Jim Baskett, 65, is hardly an unknown in Decatur city government.
He’s served on the city commission since 1995 as an at-large member, meaning the whole city votes on his post, and as mayor pro tem for 10 years.
On Monday night his fellow commissioners elected him mayor to replace Bill Floyd. Floyd left the commission after more than two decades.
Baskett is retired now, but for decades he and his wife, Mickey, owned and ran Prolific Impressions, a publishing company. Baskett said the company usually put out about 25 books a year, with the biggest seller being “Cutting Your Family’s Hair.”
The Basketts live in the historic South Candler district. He often travels around town in an electric GEM car and says he usually runs about 20 miles a week. (You can see a full bio of Baskett on the city webpage.)
On Tuesday morning he sat down with Patch to talk about his new job. The second part of the interview will run Monday morning. The answers have been edited for length.
What are your priorities as mayor?
I weigh every decision against whether or not this builds community or doesn’t. Are we building in a direction where we can expect a greater sense of community? That means empowering people who usually don’t feel empowered. It means taking care of everybody and making sure everybody is heard and everybody has a voice. That’s always been my personal priority as a commissioner.
Now, when it comes to what I see as the future and what we’ll deal with, I see us facing a couple of challenges and that might be where a person might look out and say there’s an agenda. The two biggest challenges, and they’re interrelated, are what's happening in DeKalb County and what’s happening in Decatur City Schools.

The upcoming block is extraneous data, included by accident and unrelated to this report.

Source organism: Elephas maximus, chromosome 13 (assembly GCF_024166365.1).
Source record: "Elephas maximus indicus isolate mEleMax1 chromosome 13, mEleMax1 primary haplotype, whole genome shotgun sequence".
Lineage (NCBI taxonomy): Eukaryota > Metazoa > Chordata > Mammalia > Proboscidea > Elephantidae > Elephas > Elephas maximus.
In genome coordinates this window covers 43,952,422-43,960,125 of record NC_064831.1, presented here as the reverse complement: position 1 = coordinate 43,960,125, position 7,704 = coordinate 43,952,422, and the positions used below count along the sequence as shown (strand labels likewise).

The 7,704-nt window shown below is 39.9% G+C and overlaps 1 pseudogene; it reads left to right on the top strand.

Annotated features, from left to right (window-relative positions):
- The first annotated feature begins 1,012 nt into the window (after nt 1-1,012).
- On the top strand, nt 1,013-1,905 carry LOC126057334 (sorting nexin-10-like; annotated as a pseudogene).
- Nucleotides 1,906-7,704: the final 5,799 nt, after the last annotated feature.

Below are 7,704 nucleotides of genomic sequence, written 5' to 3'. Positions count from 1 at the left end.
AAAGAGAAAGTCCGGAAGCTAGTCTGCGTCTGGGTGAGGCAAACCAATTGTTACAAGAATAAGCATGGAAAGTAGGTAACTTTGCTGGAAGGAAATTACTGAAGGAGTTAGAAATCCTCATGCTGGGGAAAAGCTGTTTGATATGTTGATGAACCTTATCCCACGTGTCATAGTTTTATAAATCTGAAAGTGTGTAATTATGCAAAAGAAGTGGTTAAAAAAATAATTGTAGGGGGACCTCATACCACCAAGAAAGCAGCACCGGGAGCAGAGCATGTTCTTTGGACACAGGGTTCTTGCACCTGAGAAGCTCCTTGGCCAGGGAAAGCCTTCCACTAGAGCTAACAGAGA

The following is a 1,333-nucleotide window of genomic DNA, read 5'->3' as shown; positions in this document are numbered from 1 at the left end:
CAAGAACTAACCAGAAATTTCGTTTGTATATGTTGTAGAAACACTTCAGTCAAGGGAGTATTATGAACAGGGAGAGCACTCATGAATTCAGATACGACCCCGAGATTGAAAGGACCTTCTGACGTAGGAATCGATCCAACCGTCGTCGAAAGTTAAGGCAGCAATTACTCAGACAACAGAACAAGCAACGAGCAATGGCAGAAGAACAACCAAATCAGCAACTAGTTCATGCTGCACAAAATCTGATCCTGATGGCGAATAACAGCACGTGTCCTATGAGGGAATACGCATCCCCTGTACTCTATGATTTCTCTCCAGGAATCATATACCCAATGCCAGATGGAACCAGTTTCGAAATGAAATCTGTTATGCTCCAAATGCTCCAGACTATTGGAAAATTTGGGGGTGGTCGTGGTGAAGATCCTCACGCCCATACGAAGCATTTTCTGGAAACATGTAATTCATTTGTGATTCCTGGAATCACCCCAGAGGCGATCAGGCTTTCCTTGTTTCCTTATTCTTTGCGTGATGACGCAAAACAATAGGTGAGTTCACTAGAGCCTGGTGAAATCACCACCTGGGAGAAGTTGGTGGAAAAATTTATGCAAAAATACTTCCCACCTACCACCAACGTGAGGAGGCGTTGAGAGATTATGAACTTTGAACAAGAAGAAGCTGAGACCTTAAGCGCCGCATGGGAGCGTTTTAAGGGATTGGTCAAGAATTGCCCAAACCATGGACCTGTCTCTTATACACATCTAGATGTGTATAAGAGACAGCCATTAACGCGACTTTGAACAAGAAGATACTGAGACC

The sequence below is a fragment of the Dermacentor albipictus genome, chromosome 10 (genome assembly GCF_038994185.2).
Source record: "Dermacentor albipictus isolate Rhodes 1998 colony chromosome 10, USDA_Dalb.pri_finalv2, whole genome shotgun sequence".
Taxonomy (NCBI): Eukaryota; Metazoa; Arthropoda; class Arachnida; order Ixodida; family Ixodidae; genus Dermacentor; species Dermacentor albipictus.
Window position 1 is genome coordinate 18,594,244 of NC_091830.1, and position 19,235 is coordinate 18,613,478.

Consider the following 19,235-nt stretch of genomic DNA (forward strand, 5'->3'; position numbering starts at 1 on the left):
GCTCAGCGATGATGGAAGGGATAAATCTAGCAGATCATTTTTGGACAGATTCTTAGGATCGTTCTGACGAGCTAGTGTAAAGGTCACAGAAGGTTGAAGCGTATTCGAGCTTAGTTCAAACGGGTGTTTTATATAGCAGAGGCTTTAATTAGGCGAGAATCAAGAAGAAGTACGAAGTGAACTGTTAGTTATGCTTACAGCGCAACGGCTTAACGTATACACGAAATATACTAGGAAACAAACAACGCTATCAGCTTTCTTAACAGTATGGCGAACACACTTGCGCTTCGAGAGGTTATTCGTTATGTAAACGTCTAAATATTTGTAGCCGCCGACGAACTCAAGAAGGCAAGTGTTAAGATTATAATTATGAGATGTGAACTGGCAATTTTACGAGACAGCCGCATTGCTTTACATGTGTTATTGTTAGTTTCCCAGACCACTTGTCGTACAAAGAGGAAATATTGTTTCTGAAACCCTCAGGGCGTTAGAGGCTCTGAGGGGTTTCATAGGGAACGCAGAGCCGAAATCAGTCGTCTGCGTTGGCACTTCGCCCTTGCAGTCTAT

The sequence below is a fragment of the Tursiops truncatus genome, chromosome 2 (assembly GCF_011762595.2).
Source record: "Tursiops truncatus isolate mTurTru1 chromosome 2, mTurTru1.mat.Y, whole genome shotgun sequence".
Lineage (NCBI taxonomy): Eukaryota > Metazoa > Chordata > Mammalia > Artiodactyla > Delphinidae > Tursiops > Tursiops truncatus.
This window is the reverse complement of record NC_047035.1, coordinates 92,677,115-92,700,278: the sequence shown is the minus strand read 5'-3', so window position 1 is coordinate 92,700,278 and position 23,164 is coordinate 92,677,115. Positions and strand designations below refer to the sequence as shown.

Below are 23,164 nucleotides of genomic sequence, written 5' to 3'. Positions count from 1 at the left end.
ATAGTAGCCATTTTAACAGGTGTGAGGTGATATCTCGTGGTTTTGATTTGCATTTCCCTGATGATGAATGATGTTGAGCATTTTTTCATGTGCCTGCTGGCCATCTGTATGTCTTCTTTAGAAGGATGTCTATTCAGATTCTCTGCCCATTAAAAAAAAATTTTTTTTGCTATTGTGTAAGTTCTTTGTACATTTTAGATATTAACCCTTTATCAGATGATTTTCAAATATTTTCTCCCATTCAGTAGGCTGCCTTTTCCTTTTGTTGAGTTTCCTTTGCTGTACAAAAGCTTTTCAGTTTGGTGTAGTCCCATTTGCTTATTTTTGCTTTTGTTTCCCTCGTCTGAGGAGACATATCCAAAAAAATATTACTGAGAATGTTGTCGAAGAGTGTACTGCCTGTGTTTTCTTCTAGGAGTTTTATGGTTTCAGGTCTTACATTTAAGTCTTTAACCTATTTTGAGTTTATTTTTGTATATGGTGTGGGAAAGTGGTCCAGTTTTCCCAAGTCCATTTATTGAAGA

Decatur is prospering and doing well but the county not so much. We can’t just live as an island. We can only go so far if the county continues on the kind of path it’s on, especially with the county schools. Our school system right now, if you project out with the number of students, .
Maybe it can over a three–four years, period, maybe even five years, but if things continue the way it has over 10 years, you can’t see how that’s going to work.
Do you think annexation is crucial for the growth of Decatur City Schools?
I think annexation is one way to postpone the worst of the crisis. I think it's one way to immediately address some of the issues. If you can add to their revenue source without adding to their service delivery problems, then you can make a real difference.
Annexation for the city ... we looked at it and for us we barely came out on top in what we expected in revenue over expenditures, and in some scenarios it was just a wash. But it’s not the same for the schools because they don’t have the the service delivery issues we would have and they would get three times the revenue we would from any given piece of real estate.
So could it really make a difference? Yeah.
Do you think the annexation the city commission approved will ever become a reality?
Honestly, I can’t see how. … I’m going to sit down with Bill [Floyd] and talk more about this because Bill has been the spearhead on this and he’s the one who’s had the relationships and he’s the one whose talked to so many people. If Bill has some way to convince me that we can make it a reality, I want to listen to that.
But honestly it’s really hard right now. We don’t have somebody in the legislature to champion it, to carry the bill for us. I’ve talked to some legislators about it and haven’t had any expression of enthusiasm from them. I’ve spoken to Burrell Ellis and of course there’s not going to be any enthusiasm for it from the county.
So one of the first things that I have to do is talk to my friends on the county commission, and I have a number, and see what the possibility there of us working together on some issues and that being one. We have an opportunity to improve our relationship with DeKalb County.
We’ve had a contentious relation for some time. It goes back to their refusal to pay HOST tax monies that were due us. But most of the county commission, they weren’t even around when that started. Bill and I were, but Bill had so much of a more prominent position and everything. …
I’m kind of working from a clean slate. They don’t know me well enough and they don’t know me well enough to have a really bad opinion of me. So maybe we can start to build on some relationships that I do have and work toward some better outcomes and get our relationship better with the county. That would be important.
In Part II of the interview, Baskett talks about why he opposes popular election of Decatur's mayor and why he decided to run last election.